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No Ordinary Dinner

May 8, 2009 | by Emuna Braverman

Meeting a real Jewish hero reminds us that we all have the power to make our dreams a reality - and the world a better place.

I felt like a star-struck teenager. I wanted to scream in adulation like a fan at Beatles' concert.

What could provoke such a reaction from a 42-year-old long-married mother of nine? It wasn't Bruce Springsteen, it wasn't Ricky Martin, it wasn't a famous sports figure or politician or movie star. But my eyes sparkled and I felt tongue tied at the opportunity and privilege of having dinner with Eliyahu Essas.

Eliyahu Essas was the leader of the underground teachers movement in the former Soviet Union, a man who was literally willing to put his life on the line for his beliefs. In the face of KGB threats and pressure he remained calm and focused.

He taught Torah even though it was forbidden. And he brought Jews in Russia back to their heritage. He trained teachers. He risked all. And he trusted in the Almighty.


He isn't finished. He continues his work from his home in Israel today, traveling back and forth between his native country and his true homeland, reaching out to his unaffiliated brothers and sisters.

A man with a mission. A man who means what he says, who acts on it, who goes to bat for what's right -- for the cause of conscience and morality, for Torah and the Jewish people.

Where do you find such courage and commitment in our world today? I felt that I was in the presence of a true hero.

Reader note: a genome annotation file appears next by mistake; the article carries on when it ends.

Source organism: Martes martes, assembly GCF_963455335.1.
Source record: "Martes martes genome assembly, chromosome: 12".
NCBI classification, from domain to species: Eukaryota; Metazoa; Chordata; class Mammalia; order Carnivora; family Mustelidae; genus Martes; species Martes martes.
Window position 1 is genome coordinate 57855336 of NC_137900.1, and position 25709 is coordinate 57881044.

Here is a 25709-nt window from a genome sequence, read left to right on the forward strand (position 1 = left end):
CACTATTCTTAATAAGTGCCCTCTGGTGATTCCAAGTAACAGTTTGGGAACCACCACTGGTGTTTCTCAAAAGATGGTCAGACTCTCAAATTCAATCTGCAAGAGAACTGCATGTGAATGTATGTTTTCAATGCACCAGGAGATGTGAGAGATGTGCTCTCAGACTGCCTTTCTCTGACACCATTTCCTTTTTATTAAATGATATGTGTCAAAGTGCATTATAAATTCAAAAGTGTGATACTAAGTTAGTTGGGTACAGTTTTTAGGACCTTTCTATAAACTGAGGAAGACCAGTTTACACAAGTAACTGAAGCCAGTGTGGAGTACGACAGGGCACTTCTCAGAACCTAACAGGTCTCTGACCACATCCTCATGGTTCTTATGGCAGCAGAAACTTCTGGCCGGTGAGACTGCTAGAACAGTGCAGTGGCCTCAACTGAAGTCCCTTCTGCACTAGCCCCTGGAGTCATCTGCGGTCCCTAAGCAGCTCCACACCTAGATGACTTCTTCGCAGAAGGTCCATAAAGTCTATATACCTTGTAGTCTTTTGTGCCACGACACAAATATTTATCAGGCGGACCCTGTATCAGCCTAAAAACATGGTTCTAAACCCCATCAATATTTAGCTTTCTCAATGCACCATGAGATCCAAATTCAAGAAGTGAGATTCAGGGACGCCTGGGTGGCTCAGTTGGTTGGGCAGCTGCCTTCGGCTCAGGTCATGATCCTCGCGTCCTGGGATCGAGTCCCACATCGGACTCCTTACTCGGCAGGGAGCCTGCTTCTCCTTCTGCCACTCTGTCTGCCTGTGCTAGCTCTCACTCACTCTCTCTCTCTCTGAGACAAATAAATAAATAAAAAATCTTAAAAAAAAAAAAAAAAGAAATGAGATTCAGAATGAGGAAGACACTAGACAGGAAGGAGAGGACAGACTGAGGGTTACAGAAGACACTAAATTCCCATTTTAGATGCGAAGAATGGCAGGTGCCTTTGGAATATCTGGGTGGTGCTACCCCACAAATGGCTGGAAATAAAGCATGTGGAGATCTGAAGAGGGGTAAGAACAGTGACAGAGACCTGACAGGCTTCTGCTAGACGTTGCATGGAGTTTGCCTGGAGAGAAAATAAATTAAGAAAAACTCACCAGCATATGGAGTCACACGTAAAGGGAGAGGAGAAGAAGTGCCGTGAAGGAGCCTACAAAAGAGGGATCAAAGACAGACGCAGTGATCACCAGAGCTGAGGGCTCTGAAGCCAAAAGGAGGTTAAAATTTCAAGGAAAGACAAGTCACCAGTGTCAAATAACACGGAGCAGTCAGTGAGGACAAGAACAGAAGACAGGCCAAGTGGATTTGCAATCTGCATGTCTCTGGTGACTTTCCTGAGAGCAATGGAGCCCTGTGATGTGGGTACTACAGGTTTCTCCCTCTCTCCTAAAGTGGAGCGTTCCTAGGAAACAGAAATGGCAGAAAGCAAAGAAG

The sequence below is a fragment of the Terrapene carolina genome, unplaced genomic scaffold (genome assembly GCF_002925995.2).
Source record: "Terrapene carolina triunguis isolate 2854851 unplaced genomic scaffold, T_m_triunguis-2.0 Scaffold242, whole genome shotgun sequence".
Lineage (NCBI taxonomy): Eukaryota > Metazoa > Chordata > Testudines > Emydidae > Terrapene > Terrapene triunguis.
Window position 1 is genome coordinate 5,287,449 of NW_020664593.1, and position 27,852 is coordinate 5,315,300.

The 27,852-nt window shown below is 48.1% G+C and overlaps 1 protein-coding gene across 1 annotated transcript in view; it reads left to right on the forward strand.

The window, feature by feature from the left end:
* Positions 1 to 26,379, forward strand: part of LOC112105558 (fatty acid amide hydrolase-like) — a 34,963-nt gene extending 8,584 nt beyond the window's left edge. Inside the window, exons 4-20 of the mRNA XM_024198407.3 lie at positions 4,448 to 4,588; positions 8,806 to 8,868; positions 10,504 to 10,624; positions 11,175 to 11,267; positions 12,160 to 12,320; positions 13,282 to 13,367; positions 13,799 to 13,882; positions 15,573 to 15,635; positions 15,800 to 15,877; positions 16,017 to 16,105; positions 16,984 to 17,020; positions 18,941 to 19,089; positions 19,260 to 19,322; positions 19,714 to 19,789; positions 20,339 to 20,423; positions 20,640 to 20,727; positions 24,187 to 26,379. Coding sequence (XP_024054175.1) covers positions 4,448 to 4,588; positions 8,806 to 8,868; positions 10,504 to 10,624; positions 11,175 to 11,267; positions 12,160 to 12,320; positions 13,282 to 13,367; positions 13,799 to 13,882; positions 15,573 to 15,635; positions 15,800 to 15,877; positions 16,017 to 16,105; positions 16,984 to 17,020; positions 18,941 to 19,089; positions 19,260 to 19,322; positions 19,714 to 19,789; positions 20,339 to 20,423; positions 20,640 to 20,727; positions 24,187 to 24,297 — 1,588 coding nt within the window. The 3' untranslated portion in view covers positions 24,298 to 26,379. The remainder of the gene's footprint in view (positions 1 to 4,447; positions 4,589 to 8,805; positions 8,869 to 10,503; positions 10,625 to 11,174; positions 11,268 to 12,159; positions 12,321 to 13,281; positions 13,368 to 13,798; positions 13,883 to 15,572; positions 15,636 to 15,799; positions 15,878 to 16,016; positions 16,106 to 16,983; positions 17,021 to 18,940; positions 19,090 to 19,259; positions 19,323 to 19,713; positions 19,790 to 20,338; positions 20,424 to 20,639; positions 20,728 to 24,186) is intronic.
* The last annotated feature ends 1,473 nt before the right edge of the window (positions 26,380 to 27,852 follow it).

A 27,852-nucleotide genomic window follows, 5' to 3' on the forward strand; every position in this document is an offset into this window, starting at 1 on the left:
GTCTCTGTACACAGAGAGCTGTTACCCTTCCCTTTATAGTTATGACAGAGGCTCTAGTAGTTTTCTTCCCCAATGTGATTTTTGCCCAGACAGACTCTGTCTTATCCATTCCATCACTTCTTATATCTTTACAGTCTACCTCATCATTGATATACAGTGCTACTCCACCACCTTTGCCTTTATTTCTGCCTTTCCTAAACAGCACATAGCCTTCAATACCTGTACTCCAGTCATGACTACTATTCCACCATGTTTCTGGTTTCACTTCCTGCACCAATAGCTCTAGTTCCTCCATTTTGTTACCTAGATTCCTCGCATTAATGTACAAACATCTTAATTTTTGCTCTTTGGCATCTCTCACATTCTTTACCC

In a world where leadership has a bad name, it's uplifting to see real Jewish heroes.

If you saw Eliyahu Essas on the street you would walk right by him, grouping him with the other nameless, faceless observant Jews you see. You'd miss the depth of pain and compassion in his eyes. You'd miss the strength and composure of his presence. You'd miss the calm certainty of his words. You'd miss an opportunity to learn about greatness.

In a world where leadership has a bad name and getting to the top involves serious ethical compromise, it's refreshing and uplifting to see real Jewish heroes.


I ran around the restaurant grabbing all my friends and acquaintances just to come over and meet him.

If we could all learn from his deeds, if we could all take away a tiny piece of his courage, a tiny piece of his single-minded devotion, we could change our world.

I'm glad I was like a star-struck teenager. It means I haven't lost my hope, my idealism, my conviction that we can make a difference.

Meeting Eliyahu Essas I was reminded that we each have the power to make our dreams a reality.


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